Defensive line: B
Saturday marked the most quiet game to date for what had been a dominant Auburn defensive line. The Tigers had zero sacks, which had a lot to do with Mercer’s solid game plan of getting the ball out of its quarterbacks hands quickly and moving the pocket often. Auburn had zero sacks, and the defensive line just had three tackles for loss.
Jeff Holland and Paul James III were still in Mercer quarterback Kaelen Riley’s face, with a combined five quarterback hurries. Derrick Brown had a monstrous breakup of a third-down pass in the fourth quarter. Dontavius Russell had a bad roughing-the-passer pentalty on Mercer’s lone touchdown drive. All in all, for a unit that was without one of its top players in Marlon Davidson, the defensive line can’t be too down on its work against Mercer.
Auburn got a balanced day out of its top three linebackers, as Tre’ Williams, Darrell Williams and Deshaun Davis all recorded at least 5 tackles. Mercer only had two explosive runs the entire game, which was a nice improvement after a shaky start in that area.
The Tigers will feel like they fell short at linebacker from their lofty standards, which is most likely true. Mercer had more success moving the ball than Georgia Southern did in Week 1, and potential No. 1 Clemson only put up only 35 more yards last weekend. Still, there shouldn’t be too much to complain about in a 10-point showing.
Defensive backs: B-minus
Mercer had an orchestrated plan of attacking Auburn’s defense with quick passes and shovel options, but it still got a little bit of success downfield. The Bears had three pass plays of 15-plus yards in the second half, and Auburn will want those back. Starting cornerback Carlton Davis was flagged for pass interference on Mercer’s lone scoring drive of the first half.
The Tigers will want to tighten up more in this area, as pass-happy Missouri is the next matchup. Auburn has been mostly strong on the back end for the first three weeks of the season, but a few mistakes have been magnified on a defense that doesn’t make many of those.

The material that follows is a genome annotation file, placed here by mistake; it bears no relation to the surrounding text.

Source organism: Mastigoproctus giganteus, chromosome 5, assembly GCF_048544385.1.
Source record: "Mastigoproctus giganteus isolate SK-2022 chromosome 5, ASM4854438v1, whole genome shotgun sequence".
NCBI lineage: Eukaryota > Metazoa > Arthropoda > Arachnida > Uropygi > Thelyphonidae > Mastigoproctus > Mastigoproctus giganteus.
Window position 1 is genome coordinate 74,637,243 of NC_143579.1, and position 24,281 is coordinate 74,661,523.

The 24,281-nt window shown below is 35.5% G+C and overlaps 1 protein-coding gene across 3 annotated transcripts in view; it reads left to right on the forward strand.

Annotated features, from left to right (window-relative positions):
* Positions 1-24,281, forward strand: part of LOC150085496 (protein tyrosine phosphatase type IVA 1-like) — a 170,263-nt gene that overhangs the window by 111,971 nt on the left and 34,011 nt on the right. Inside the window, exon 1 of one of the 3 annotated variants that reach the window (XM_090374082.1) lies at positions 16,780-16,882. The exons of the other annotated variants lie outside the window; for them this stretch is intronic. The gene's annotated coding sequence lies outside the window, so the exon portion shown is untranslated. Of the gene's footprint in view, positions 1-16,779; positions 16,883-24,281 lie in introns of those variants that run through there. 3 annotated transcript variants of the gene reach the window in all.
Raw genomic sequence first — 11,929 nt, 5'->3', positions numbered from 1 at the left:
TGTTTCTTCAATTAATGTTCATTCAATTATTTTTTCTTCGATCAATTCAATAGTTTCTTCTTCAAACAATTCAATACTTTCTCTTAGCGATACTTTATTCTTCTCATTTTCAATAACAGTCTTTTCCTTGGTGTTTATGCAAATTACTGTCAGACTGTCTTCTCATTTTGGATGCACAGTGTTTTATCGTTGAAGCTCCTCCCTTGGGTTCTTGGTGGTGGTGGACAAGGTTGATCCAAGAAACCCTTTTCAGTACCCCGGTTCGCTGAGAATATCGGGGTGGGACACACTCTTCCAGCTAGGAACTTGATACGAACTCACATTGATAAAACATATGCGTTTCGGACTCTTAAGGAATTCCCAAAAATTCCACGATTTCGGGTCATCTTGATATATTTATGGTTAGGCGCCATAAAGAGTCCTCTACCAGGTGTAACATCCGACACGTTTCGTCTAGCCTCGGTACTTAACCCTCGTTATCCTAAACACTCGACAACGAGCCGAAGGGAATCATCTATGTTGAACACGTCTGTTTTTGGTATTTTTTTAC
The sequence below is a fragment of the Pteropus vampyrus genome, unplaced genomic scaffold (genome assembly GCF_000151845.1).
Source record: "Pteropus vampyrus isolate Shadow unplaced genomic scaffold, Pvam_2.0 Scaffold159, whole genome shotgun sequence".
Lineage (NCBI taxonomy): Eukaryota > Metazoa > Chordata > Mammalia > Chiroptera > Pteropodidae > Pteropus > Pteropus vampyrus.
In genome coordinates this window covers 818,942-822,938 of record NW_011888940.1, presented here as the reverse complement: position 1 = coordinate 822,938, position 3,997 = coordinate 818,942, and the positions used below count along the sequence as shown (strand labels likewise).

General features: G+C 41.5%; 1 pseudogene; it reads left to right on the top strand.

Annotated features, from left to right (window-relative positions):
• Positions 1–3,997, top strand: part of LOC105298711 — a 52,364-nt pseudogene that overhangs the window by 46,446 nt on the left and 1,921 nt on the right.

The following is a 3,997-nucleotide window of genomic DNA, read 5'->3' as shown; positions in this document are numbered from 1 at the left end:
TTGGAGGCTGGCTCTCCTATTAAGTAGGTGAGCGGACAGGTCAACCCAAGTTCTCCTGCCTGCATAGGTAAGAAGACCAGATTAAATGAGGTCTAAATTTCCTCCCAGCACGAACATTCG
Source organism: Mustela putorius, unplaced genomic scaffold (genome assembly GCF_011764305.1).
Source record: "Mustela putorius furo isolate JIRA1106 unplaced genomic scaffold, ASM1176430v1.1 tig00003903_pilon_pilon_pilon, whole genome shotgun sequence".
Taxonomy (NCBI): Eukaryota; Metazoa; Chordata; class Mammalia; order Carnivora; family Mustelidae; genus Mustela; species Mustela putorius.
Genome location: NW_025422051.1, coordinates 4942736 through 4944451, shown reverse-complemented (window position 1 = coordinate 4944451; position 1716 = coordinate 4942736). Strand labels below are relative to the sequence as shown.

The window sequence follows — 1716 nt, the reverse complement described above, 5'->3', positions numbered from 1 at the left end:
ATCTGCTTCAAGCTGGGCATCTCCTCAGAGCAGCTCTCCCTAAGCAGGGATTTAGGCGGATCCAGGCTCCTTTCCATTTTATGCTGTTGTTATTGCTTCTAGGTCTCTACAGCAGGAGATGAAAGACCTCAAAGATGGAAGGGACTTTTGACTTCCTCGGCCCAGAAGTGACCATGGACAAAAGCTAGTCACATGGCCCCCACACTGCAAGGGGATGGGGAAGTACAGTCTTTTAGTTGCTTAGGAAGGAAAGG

Special teams: D
Daniel Carlson is going to need a miracle to win that elusive Groza Award this season. After missing two kicks against Georgia Southern in Week 1, he shockingly hooked a 26-yarder in the fourth quarter. The senior kicker who entered the year as college football’s best has not been his automatic self this season.
Ian Shannon continued to struggle with consistency at punter with a 45-yarder and a 28-yarder in the first half. Gus Malzahn said the team will continue to evaluate that area, which needs help. Ryan Davis fumbled a punt return, and Stephen Roberts didn’t make much of an impact in that area, either. This was a day to forget for the specialists.
For all the turmoil from fans that surrounds Gus Malzahn and his staff, this wasn’t a poorly coached game in terms of strategy. Chip Lindsey’s first game in the box featured more pass calls than run plays, and it worked well for the Tigers in terms of efficiency. Outside of the refusal to put in another running back besides Pettway, the decision-making wasn’t anywhere as questionable as it was in Week 2 against Clemson.
But for a coach that preached execution all week long, five turnovers reflects poorly on Malzahn. He took ownership of the ball security issues after the game, and he should. While his defensive staff continues to call good games, his offense needs to stop hurting itself in order to tap into the full potential it showed at times Saturday afternoon.